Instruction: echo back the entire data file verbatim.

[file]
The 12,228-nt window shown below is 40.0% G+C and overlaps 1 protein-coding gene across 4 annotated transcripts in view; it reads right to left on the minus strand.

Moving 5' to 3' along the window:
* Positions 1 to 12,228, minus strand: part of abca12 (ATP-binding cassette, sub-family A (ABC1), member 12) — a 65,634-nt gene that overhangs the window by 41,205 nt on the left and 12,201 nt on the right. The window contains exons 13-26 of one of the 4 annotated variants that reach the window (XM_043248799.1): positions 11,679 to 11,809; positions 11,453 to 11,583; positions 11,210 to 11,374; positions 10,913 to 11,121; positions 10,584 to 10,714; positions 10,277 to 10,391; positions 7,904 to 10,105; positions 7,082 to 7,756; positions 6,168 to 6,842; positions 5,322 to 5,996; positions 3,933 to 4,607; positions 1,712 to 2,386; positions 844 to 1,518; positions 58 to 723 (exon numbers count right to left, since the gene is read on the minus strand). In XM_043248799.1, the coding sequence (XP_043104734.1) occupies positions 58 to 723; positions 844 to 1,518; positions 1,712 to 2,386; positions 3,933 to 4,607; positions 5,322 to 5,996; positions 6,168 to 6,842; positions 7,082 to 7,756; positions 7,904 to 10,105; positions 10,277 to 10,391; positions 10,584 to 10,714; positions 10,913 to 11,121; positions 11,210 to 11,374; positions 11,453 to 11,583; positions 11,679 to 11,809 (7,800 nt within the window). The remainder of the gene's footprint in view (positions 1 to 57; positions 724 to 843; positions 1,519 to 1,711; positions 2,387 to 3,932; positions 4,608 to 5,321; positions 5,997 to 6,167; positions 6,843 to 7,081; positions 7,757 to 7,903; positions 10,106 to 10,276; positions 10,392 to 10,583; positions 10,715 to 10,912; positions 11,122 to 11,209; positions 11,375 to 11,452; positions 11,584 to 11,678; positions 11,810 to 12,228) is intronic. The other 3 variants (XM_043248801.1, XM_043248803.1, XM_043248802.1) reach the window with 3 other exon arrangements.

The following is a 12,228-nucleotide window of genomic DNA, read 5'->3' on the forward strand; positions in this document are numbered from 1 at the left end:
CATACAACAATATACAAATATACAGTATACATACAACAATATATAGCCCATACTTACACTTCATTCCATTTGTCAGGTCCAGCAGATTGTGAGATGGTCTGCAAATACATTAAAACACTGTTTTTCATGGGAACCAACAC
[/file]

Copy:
The 12,228-nt window shown below is 40.0% G+C and overlaps 1 protein-coding gene across 4 annotated transcripts in view; it reads right to left on the minus strand.

Moving 5' to 3' along the window:
* Positions 1 to 12,228, minus strand: part of abca12 (ATP-binding cassette, sub-family A (ABC1), member 12) — a 65,634-nt gene that overhangs the window by 41,205 nt on the left and 12,201 nt on the right. The window contains exons 13-26 of one of the 4 annotated variants that reach the window (XM_043248799.1): positions 11,679 to 11,809; positions 11,453 to 11,583; positions 11,210 to 11,374; positions 10,913 to 11,121; positions 10,584 to 10,714; positions 10,277 to 10,391; positions 7,904 to 10,105; positions 7,082 to 7,756; positions 6,168 to 6,842; positions 5,322 to 5,996; positions 3,933 to 4,607; positions 1,712 to 2,386; positions 844 to 1,518; positions 58 to 723 (exon numbers count right to left, since the gene is read on the minus strand). In XM_043248799.1, the coding sequence (XP_043104734.1) occupies positions 58 to 723; positions 844 to 1,518; positions 1,712 to 2,386; positions 3,933 to 4,607; positions 5,322 to 5,996; positions 6,168 to 6,842; positions 7,082 to 7,756; positions 7,904 to 10,105; positions 10,277 to 10,391; positions 10,584 to 10,714; positions 10,913 to 11,121; positions 11,210 to 11,374; positions 11,453 to 11,583; positions 11,679 to 11,809 (7,800 nt within the window). The remainder of the gene's footprint in view (positions 1 to 57; positions 724 to 843; positions 1,519 to 1,711; positions 2,387 to 3,932; positions 4,608 to 5,321; positions 5,997 to 6,167; positions 6,843 to 7,081; positions 7,757 to 7,903; positions 10,106 to 10,276; positions 10,392 to 10,583; positions 10,715 to 10,912; positions 11,122 to 11,209; positions 11,375 to 11,452; positions 11,584 to 11,678; positions 11,810 to 12,228) is intronic. The other 3 variants (XM_043248801.1, XM_043248803.1, XM_043248802.1) reach the window with 3 other exon arrangements.

The following is a 12,228-nucleotide window of genomic DNA, read 5'->3' on the forward strand; positions in this document are numbered from 1 at the left end:
CATACAACAATATACAAATATACAGTATACATACAACAATATATAGCCCATACTTACACTTCATTCCATTTGTCAGGTCCAGCAGATTGTGAGATGGTCTGCAAATACATTAAAACACTGTTTTTCATGGGAACCAACAC